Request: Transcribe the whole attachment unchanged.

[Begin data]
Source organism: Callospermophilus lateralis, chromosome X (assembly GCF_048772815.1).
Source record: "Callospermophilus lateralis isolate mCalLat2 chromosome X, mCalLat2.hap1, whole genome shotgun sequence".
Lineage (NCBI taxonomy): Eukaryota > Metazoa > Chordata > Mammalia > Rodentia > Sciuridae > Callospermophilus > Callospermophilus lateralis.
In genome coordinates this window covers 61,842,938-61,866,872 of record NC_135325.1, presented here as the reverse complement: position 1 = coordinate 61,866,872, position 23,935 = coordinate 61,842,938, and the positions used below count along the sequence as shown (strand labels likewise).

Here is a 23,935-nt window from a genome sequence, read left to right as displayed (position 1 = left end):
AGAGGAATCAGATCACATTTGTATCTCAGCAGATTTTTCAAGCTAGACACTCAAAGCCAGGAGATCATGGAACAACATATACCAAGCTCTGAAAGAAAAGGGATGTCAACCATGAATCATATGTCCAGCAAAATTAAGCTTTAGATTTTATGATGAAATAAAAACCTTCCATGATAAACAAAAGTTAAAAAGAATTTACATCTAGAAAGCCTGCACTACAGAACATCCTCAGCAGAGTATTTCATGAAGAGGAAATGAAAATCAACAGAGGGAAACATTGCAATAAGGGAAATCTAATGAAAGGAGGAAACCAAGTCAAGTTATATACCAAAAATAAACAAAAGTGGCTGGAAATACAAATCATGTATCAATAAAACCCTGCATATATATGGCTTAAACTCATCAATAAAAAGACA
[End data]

Source organism: Callospermophilus lateralis, chromosome X (assembly GCF_048772815.1).
Source record: "Callospermophilus lateralis isolate mCalLat2 chromosome X, mCalLat2.hap1, whole genome shotgun sequence".
Lineage (NCBI taxonomy): Eukaryota > Metazoa > Chordata > Mammalia > Rodentia > Sciuridae > Callospermophilus > Callospermophilus lateralis.
In genome coordinates this window covers 61,842,938-61,866,872 of record NC_135325.1, presented here as the reverse complement: position 1 = coordinate 61,866,872, position 23,935 = coordinate 61,842,938, and the positions used below count along the sequence as shown (strand labels likewise).

Here is a 23,935-nt window from a genome sequence, read left to right as displayed (position 1 = left end):
AGAGGAATCAGATCACATTTGTATCTCAGCAGATTTTTCAAGCTAGACACTCAAAGCCAGGAGATCATGGAACAACATATACCAAGCTCTGAAAGAAAAGGGATGTCAACCATGAATCATATGTCCAGCAAAATTAAGCTTTAGATTTTATGATGAAATAAAAACCTTCCATGATAAACAAAAGTTAAAAAGAATTTACATCTAGAAAGCCTGCACTACAGAACATCCTCAGCAGAGTATTTCATGAAGAGGAAATGAAAATCAACAGAGGGAAACATTGCAATAAGGGAAATCTAATGAAAGGAGGAAACCAAGTCAAGTTATATACCAAAAATAAACAAAAGTGGCTGGAAATACAAATCATGTATCAATAAAACCCTGCATATATATGGCTTAAACTCATCAATAAAAAGACA